President Donald Trump in a tweet on Wednesday called on congressional Republicans to back a huge new economic relief bill with “much higher numbers.”
But that call is completely out of step with the paired-down package of aid Senate Republicans have been supporting in recent weeks and that Democrats have rejected.
Trump’s tweet comes just one day after Gov. J.B. Pritzker said Illinois faced laying off “thousands” of state workers and slashing services if more federal relief was not forthcoming. Pritzker said he has instructed his cabinet to identify 5% cuts that they can implement in every department this year in the event more federal aid does not arrive.
“State and municipal budgets across the nation and here in Illinois are being decimated,” Pritzker said at a news conference on Wednesday in which he called on the federal government to provide more aid to states. “It’s not a blue state problem or a red state problem. Texas is facing its biggest shortfall in its history and Florida’s governor likened their budget situation to the red wedding scene in Game of Thrones.”
Pritzker said the pandemic had already blown a more than billion-dollar hole in Illinois revenues this year and is projected to cost the state $5 billion in lost revenue for fiscal year 2021.
But budget expert Amanda Kass, associate director of the Government Finance Research Center at the University of Illinois at Chicago, notes that even while the governor may call for across-the-board cuts, in reality, as seen during the budget impasse under Gov. Bruce Rauner, “a lot of the budget spending ended up being mandated by court orders, consent decrees and various other provisions of state law.”
“It remains to be seen how much wriggle room department heads will have in terms of being able to make the cuts,” said Kass. “I would certainly think they would be looking at significant staff layoffs. I think it’s really about choosing the least bad option. While Illinois’s finances were maybe more precarious than other states, I think across the U.S. all state and local governments have limited options and I think it is really up to the federal government to step up and provide the support that is needed for governments to be able to weather this crisis without compounding its impact.”
Ted Dabrowski, president of Wirepoints, which creates research and commentary on Illinois’ economy and government, believes that even though the governor may call for them, 5% cuts across the board would be difficult to achieve.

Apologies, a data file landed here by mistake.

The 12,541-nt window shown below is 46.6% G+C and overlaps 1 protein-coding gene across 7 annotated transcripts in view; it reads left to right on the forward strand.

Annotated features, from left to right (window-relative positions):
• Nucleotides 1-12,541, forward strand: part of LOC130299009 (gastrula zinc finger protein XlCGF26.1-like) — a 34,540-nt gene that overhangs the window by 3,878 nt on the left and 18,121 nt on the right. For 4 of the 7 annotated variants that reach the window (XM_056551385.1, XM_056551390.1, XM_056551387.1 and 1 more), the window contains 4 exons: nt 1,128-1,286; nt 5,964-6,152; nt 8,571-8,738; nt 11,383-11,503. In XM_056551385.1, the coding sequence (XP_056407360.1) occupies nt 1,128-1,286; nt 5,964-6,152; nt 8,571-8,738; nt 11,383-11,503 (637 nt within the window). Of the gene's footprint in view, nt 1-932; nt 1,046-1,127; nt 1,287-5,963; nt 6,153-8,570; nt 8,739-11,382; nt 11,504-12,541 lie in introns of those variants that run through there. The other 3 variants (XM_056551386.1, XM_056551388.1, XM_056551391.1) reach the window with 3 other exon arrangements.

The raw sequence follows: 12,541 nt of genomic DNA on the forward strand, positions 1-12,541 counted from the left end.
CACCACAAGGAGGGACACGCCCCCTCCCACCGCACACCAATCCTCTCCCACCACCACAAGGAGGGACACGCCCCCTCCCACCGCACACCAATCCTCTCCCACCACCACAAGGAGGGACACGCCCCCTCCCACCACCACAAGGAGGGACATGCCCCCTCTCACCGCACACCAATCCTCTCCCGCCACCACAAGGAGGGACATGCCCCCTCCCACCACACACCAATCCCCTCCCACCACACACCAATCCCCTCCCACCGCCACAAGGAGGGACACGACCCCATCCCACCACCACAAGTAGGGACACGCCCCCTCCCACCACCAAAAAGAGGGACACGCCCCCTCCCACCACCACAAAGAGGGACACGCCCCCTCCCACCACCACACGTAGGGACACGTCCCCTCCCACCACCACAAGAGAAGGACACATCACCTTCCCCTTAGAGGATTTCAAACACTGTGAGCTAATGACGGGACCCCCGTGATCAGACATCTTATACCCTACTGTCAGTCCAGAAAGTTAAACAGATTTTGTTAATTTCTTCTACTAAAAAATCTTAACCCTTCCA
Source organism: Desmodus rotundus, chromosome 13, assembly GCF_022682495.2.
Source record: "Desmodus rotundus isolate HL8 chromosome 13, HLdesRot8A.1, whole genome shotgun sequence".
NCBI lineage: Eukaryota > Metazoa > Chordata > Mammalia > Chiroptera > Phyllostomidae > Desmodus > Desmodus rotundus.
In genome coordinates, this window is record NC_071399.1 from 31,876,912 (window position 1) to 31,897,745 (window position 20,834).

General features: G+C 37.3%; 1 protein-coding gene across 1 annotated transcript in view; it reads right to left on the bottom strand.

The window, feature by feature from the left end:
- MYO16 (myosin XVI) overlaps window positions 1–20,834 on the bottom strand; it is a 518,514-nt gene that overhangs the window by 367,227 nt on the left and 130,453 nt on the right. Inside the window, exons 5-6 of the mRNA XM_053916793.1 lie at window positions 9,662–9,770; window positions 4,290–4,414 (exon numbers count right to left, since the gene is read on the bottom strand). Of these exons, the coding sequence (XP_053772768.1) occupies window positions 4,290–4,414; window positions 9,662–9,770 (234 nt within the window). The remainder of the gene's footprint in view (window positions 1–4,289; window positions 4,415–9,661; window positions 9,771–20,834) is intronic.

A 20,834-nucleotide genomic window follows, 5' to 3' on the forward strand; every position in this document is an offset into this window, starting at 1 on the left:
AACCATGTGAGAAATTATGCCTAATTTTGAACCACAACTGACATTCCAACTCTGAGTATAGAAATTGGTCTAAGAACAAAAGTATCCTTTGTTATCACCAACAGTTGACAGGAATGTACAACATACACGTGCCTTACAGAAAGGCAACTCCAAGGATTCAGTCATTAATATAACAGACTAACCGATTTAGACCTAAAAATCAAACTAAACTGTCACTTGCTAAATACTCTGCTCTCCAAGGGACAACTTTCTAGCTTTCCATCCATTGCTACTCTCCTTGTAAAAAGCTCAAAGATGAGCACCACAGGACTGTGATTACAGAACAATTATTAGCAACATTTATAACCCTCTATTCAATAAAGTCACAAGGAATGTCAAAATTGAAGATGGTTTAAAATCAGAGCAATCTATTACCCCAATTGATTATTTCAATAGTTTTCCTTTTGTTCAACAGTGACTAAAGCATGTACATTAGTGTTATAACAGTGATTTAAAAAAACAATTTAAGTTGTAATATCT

“It’s a tricky thing because there are many things in government that can’t be cut,” said Dabrowski. “They can’t cut pensions. We know we can’t cut retiree health insurance payments or insurance. You are talking about billions and billions of dollars that can't be touched.”
Dabrowski says the crisis has made all the more urgent “reforms that should have happened a long time ago.”
Ralph Martire, who leads the Center for Tax and Budget Accountability, says that the proposed 5% cuts are not the biggest problem the state faces.
“It’s really the fiscal condition the state is in right now,” said Martire. “Right now, without additional federal aid going into the next fiscal year the state’s looking at a shortfall of over $13 billion in its general fund, and it only spends $28 billion on services. Do the quick math and it's about a 47% revenue shortfall if they just wanted to provide the same level of services next year they do this year.”
And Martire notes that about 96 cents of every dollar spent on services goes to just four things: education; health care; social services; and public safety.
“If they have to make those significant cuts, those cuts are going to come to these areas of spending,” said Martire. “And probably heavily more so on education because a lot of the health care spending is Medicaid spending and they just don’t have the authority to cut an entitlement program like that.”
Dabrowski says that the crisis wrought by the pandemic may force the state government to address financial problems that have been decades in the making.
“In 2010, we had the worst credit rating in the country already. During Gov. Quinn’s time we had $9.5 billion in unpaid bills,” Dabrowski said. “We had massive troubles before Gov. Pritzker got here. Unfortunately, he’s inherited that plus COVID.”
He says Pritzker has “tough decisions” ahead and that layoffs are seemingly inevitable.
“Other states were prepared for a rainy day and we weren’t,” said Dabrowski. “He has to look at payroll because that’s the biggest part of the expense. ... The bottom line is that with unemployment so high, with the economy struggling, he’s got to make government more efficient and less costly for the taxpayers.”